Weather NSW, Qld: Rain eases in Sydney but river levels rise prompting flood warnings

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Rain has eased but threats of floodwaters continue to grow with thousands of Sydneysiders on alert as river levels continue to rise, prompting multiple evacuation notices.

Communities in Sydney’s north and west remain isolated after the “dangerous and life-threatening” weather event dropped more than 180mm of rain in just one night.

Major flooding risks have eased for residents along the Hawkesbury River, according to the Bureau of Meteorology, but the NSW State Emergency Service issued multiple evacuation notices in the early hours of Sunday morning.

NSW Premier on Sunday said he believes the weather event will soon be declared as a disaster.

“We expect a natural disaster declaration will be declared later this morning,” he told media on Sunday.

“This means federal and state funds will flow to local councils as well as communities that have been knocked over.”

Parts of the state were hit with up to 180mm of rain in just one night, with fears the Warragamba Dam is still set to overflow for more than a week.

Floodwaters continue to rage in North Richmond, with the Bells Line of Road underwater and Richmond Bridge closed.

The Hawkesbury River reached a peak of 10.52 metres overnight but is currently sitting at about 9.35 metres a Windsor.

A number of emergency warnings remain in place, with 32 alerts still active affecting up to 4000 residents in low lying parts of Freemans Reach, Cattai, Pitt Town, Ebenezer and Pitt Town Bottoms.

Senior meteorologist with the Bureau of Meteorology Sarah Scully told the Today Show an “enormous” amount of water is continuing to make its way downstream.

“We are expecting there to be peaks in the lower catchments throughout this morning,” she said on Sunday.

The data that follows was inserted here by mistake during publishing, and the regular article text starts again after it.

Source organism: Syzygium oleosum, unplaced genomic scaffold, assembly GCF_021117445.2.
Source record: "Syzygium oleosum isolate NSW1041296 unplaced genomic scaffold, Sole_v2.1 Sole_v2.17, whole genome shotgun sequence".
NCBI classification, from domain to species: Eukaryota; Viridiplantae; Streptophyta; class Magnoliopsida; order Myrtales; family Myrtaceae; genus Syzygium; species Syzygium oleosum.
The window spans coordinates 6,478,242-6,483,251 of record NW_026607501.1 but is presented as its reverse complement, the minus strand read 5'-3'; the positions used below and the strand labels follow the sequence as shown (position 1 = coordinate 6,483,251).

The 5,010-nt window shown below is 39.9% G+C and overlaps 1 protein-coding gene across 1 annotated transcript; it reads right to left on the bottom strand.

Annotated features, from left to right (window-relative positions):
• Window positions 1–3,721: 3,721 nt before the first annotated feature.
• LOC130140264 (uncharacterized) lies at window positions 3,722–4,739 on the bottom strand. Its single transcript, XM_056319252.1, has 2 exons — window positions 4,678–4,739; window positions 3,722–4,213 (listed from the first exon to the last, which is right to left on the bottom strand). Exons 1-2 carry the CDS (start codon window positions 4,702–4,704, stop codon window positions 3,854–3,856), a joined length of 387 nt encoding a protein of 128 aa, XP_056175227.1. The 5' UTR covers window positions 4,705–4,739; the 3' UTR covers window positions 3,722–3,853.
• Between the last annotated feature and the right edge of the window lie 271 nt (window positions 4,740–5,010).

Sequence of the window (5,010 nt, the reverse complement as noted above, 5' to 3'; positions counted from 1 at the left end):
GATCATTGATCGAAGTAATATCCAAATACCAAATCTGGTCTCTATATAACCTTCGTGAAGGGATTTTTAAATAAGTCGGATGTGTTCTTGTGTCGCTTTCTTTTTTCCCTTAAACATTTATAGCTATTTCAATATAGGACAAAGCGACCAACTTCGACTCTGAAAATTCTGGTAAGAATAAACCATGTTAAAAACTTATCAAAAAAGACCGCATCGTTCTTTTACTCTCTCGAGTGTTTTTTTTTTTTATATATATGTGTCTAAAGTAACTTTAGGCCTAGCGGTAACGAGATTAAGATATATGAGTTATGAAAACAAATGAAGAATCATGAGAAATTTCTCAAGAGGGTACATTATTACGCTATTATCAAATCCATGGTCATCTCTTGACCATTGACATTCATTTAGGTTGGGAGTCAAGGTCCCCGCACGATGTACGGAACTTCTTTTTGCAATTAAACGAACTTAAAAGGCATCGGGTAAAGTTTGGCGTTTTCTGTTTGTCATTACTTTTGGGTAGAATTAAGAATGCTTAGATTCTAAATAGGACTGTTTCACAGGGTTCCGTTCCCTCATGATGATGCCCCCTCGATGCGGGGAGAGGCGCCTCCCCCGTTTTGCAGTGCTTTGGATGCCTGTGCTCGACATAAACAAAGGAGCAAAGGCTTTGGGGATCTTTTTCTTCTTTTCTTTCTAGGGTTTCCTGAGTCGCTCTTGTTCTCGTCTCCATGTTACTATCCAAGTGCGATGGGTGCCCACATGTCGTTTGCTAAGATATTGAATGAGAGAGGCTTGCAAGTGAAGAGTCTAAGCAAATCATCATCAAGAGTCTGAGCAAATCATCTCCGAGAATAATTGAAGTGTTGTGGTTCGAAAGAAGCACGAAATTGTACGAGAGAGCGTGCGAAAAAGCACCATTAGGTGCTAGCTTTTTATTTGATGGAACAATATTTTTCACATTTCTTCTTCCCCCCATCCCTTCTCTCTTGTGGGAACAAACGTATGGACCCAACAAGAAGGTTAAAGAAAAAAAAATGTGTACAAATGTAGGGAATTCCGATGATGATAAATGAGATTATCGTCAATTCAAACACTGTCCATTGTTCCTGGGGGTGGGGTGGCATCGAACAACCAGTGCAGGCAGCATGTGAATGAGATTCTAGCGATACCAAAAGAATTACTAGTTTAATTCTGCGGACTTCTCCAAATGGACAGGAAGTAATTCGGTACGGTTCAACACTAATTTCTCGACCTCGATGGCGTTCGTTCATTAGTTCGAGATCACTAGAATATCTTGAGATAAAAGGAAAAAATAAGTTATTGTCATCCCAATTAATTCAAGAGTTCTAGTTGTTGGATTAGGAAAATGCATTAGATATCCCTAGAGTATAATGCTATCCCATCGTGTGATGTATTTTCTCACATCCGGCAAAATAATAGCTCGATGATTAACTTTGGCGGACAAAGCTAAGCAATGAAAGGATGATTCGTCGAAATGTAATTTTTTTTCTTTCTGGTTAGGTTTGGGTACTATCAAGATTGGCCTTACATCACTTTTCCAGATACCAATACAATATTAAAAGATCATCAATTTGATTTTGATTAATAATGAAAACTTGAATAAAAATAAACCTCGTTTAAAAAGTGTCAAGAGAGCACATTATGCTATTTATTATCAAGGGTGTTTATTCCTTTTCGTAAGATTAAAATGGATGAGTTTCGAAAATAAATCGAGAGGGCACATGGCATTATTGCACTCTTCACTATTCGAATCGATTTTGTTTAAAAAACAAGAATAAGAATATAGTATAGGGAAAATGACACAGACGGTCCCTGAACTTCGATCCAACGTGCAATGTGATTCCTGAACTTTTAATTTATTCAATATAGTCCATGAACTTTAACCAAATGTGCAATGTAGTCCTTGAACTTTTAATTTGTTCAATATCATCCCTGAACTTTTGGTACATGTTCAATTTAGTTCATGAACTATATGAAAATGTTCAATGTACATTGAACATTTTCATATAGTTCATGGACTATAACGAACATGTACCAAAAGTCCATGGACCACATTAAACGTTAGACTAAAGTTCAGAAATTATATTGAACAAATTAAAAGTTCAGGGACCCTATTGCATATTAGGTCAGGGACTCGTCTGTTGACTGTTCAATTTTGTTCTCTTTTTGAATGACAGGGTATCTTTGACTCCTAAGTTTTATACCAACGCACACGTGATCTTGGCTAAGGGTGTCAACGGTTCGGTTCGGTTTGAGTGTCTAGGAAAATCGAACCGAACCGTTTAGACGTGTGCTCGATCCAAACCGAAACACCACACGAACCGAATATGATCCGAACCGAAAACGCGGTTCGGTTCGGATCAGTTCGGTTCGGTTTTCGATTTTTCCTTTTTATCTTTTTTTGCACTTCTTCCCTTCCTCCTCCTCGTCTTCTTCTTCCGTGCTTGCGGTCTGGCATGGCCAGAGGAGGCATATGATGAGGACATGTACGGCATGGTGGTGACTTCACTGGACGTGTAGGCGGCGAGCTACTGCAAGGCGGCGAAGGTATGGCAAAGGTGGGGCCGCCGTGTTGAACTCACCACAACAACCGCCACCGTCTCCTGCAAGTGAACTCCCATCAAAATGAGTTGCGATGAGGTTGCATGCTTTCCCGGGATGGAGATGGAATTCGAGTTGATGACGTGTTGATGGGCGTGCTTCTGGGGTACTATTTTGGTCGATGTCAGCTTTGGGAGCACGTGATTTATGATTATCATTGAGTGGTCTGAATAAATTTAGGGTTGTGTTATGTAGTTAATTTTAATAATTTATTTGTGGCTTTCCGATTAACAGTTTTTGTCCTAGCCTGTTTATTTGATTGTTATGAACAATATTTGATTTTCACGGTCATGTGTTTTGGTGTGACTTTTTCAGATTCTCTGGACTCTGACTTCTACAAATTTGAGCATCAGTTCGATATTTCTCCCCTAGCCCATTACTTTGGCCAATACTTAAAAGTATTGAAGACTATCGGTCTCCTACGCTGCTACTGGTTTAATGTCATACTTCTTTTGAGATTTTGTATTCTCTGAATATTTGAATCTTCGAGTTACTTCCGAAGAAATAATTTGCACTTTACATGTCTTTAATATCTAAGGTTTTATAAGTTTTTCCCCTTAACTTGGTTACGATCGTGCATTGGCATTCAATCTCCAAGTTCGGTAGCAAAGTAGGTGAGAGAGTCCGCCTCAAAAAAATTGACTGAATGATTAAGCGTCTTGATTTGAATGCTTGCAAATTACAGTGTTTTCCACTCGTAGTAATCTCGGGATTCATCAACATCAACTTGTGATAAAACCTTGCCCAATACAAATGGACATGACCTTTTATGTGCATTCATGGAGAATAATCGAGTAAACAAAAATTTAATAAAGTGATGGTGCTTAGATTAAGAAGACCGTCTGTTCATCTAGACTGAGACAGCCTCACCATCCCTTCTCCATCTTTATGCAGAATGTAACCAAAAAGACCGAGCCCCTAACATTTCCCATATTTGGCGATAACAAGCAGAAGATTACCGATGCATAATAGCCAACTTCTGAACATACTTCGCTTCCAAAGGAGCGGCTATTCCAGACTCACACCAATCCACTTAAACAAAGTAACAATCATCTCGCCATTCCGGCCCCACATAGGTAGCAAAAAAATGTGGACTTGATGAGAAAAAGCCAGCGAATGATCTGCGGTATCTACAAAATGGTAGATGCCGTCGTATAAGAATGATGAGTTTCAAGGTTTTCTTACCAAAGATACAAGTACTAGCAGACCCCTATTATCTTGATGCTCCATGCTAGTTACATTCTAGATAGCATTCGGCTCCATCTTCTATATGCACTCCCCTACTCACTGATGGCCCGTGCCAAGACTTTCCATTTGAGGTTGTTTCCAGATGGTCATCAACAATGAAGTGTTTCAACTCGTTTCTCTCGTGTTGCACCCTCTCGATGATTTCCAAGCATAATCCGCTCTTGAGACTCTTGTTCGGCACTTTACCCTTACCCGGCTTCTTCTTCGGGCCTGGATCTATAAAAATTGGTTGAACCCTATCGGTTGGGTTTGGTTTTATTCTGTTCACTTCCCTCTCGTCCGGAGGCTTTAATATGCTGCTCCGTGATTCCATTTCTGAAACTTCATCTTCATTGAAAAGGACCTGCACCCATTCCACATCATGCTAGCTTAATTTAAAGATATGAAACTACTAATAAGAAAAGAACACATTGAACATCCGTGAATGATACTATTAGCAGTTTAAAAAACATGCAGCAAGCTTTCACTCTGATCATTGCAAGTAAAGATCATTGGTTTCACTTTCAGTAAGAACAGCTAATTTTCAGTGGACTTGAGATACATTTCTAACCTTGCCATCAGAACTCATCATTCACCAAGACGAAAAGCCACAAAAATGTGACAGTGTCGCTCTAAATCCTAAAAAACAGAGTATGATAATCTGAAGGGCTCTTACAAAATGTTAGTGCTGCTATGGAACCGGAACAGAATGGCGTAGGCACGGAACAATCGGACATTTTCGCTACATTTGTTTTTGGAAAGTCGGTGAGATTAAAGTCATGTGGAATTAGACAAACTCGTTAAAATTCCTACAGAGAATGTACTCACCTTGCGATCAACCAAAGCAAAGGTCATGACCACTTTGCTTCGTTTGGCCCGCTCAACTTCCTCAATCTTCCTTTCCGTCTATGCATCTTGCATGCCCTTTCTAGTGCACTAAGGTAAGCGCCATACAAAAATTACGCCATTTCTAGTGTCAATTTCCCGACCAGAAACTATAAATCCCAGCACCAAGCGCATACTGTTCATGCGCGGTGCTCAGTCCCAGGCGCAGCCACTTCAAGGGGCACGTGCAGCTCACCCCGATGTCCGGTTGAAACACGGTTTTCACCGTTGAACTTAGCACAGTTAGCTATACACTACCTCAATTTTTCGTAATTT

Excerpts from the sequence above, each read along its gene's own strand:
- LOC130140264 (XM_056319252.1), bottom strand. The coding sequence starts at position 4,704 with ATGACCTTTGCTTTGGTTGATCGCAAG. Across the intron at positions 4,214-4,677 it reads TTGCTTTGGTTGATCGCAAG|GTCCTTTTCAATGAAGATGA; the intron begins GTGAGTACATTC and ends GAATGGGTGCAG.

Evacuation centres remain open in Penrith and Richmond.

The SAS issued warnings to Sackville residents about 10.30pm Saturday, while parts of Richmond Lowlands were ordered to leave by midnight.

Residents in Freemans Reach were issued the warning at 1am, while Agnes Banks, Bligh Park and Angus were all told to leave by 2am.

The SAS responded to 146 rescues overnight, with motorists continuing to attempt to drive through floodwaters.

NSW Police on Saturday confirmed a body had been found in Western Sydney floodwaters.

Emergency services rushed to King St at Penrith about 7.45am Saturday after a member of the public reported a man’s body in water near a reserve.

A statement from NSW Police said officers from Nepean Police Area Command established a crime scene.

“An investigation into the man’s death is underway and a report will be prepared for the Coroner,” the statement said.

Residents in Wollongong’s surrounding suburbs were hit with their worst flooding since 1998, with the region hit with 150mm of rain in just six hours.

One couple in an Airbnb in Figtree are lucky to be alive after the accommodation they were in was picked up by floodwaters and moved to a stormwater drain.

Meanwhile, the deadly deluge is continuing to hit northern NSW and parts of Queensland, wreaking havoc on schools, roads and flights.

Constant rain is set to hit Brisbane, the Gold Coast and northern parts of NSW on Sunday.

Brisbane is facing a grey day as a low lying cloud and constant rain hit the city.

The Bureau of Meteorology has warned heavy rain of up to 60mm in isolated areas could prompt flash flooding.

Authorities are warning motorists to re-evaluate travel plans as more storms could lead to dangerous conditions on the roads.

A storm system is predicting isolated downpours of up to 100mm in Logan, the Scenic Rim and the Gold Coast on Sunday.

Read related topics:SydneyWeather